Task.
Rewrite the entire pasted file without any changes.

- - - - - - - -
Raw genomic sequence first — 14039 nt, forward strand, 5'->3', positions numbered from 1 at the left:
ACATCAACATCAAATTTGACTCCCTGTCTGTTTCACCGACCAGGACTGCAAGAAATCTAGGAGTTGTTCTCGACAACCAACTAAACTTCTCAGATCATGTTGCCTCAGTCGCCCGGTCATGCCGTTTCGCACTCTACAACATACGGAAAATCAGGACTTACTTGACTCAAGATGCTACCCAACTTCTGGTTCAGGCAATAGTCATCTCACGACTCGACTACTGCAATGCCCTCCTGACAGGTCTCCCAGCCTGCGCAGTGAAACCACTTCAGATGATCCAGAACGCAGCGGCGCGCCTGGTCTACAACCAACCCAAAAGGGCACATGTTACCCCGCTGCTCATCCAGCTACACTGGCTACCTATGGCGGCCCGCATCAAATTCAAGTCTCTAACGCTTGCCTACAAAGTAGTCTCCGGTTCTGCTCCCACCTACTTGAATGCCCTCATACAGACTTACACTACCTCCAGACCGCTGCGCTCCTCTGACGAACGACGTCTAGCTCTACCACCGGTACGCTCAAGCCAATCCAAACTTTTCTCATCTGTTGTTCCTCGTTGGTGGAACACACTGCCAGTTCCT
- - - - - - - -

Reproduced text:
Raw genomic sequence first — 14039 nt, forward strand, 5'->3', positions numbered from 1 at the left:
ACATCAACATCAAATTTGACTCCCTGTCTGTTTCACCGACCAGGACTGCAAGAAATCTAGGAGTTGTTCTCGACAACCAACTAAACTTCTCAGATCATGTTGCCTCAGTCGCCCGGTCATGCCGTTTCGCACTCTACAACATACGGAAAATCAGGACTTACTTGACTCAAGATGCTACCCAACTTCTGGTTCAGGCAATAGTCATCTCACGACTCGACTACTGCAATGCCCTCCTGACAGGTCTCCCAGCCTGCGCAGTGAAACCACTTCAGATGATCCAGAACGCAGCGGCGCGCCTGGTCTACAACCAACCCAAAAGGGCACATGTTACCCCGCTGCTCATCCAGCTACACTGGCTACCTATGGCGGCCCGCATCAAATTCAAGTCTCTAACGCTTGCCTACAAAGTAGTCTCCGGTTCTGCTCCCACCTACTTGAATGCCCTCATACAGACTTACACTACCTCCAGACCGCTGCGCTCCTCTGACGAACGACGTCTAGCTCTACCACCGGTACGCTCAAGCCAATCCAAACTTTTCTCATCTGTTGTTCCTCGTTGGTGGAACACACTGCCAGTTCCT